Last week in Revelation chapter 6 we were left with the question: Who Can Stand? This question is of the utmost importance because, if the great day is coming, we cannot risk being unsure of the answer. Thankfully this question is answered in chapter 7: those who are sealed and those who have had their robes made white by the blood of the Lamb.
As with all sermons in Revelation, David reminds us to consider the key question – What did John see next?
Chapter 7 begins with four winds being held back by four angels; in verse 2 a fifth angel comes from the east carrying the seal of the living God, declaring to the other four angels:
This Illustrates that to be saved we need to be marked in some way.
This is a very specific figure and so it is believed that this figure does not correspond to a specific number of places in heaven. David reminded us that numbers in Revelation need to be handled carefully and symbolically. In this instance the 144,000 is the Hebrew way of saying a complete number – a numberless number, if you will.
Further evidence that this is not directly correlated to the number of people to enter heaven is revealed in the listing of the twelve tribes. Genealogy in the Bible is exceptionally important and, in this case, John messes with the genealogy. He places the tribe of Judah before the tribe of Reuben; the tribe of Dan is replaced by the tribe of Manasseh. Overall, this could reflect that, when Jesus came, the whole list changed – everything changed.
The Great Multitude:
This verse illustrates that John was given a glimpse of the future: one in which there are countless people – a multi-ethnic, multi-cultural and multi-lingual gathering – joined with God and the Lamb as they worship together. This is a place where there is no pain, tears, death, need, division and on and on it goes – it is absolutely perfect.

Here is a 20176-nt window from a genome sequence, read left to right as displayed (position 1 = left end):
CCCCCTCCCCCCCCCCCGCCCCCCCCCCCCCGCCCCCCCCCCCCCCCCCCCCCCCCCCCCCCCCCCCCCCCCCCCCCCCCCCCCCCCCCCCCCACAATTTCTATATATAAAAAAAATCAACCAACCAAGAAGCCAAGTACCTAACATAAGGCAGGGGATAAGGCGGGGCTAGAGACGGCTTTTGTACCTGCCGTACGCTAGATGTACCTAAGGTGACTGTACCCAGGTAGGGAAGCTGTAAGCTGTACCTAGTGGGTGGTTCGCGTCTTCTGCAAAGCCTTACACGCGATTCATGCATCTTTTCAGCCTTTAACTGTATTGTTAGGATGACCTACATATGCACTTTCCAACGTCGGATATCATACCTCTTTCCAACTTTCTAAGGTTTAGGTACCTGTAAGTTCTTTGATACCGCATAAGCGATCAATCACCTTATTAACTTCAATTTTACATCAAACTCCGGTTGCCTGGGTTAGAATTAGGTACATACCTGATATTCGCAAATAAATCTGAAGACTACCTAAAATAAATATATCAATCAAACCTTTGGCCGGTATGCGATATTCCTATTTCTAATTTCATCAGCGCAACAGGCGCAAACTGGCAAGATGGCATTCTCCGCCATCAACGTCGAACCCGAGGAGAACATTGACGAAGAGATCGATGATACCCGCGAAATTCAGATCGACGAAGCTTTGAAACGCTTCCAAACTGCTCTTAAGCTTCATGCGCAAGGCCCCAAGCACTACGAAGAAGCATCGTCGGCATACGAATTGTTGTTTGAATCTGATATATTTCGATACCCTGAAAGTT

The identity of those who will be there is then further established by the Elder when he asks John:
The Elder answers his own question at John’s prompting:
At this point it is important to remember the context in which this is being written: this is a letter to Christians in AD 96 and we can consider the hope this would have instilled in them as they read it.
This detail of being sealed could refer to the fact that in the first century servants were sealed with a mark on the forehead to symbolise who they belonged to. The seal we have as Christians identifies us as belonging to God and shows that he protects us in anything that comes our way. Those who bear a seal are those who trust in the death of Jesus for forgiveness of their sins.
- John is given a glimpse of a multitude of worshippers standing before the throne of God: sheltered, cared for, free from every negative thing forever.
- Those first century Christians got to share that vision and it inspired them and we get to share it too.
- What a prospect! What a promise! What a hope!